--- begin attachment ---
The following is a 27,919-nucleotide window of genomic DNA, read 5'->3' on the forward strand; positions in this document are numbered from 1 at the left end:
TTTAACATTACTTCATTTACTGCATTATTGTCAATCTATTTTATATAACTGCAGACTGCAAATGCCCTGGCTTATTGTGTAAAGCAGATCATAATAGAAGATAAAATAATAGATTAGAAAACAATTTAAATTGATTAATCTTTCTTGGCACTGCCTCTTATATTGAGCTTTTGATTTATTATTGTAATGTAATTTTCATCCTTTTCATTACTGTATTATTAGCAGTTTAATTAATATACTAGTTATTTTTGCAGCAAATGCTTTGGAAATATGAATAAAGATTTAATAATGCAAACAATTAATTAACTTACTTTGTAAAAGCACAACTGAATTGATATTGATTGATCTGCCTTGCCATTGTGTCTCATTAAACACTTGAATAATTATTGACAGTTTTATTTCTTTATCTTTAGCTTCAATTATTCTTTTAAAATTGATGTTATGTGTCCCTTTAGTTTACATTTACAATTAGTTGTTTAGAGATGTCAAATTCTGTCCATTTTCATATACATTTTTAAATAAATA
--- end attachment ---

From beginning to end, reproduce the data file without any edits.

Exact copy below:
The following is a 27,919-nucleotide window of genomic DNA, read 5'->3' on the forward strand; positions in this document are numbered from 1 at the left end:
TTTAACATTACTTCATTTACTGCATTATTGTCAATCTATTTTATATAACTGCAGACTGCAAATGCCCTGGCTTATTGTGTAAAGCAGATCATAATAGAAGATAAAATAATAGATTAGAAAACAATTTAAATTGATTAATCTTTCTTGGCACTGCCTCTTATATTGAGCTTTTGATTTATTATTGTAATGTAATTTTCATCCTTTTCATTACTGTATTATTAGCAGTTTAATTAATATACTAGTTATTTTTGCAGCAAATGCTTTGGAAATATGAATAAAGATTTAATAATGCAAACAATTAATTAACTTACTTTGTAAAAGCACAACTGAATTGATATTGATTGATCTGCCTTGCCATTGTGTCTCATTAAACACTTGAATAATTATTGACAGTTTTATTTCTTTATCTTTAGCTTCAATTATTCTTTTAAAATTGATGTTATGTGTCCCTTTAGTTTACATTTACAATTAGTTGTTTAGAGATGTCAAATTCTGTCCATTTTCATATACATTTTTAAATAAATA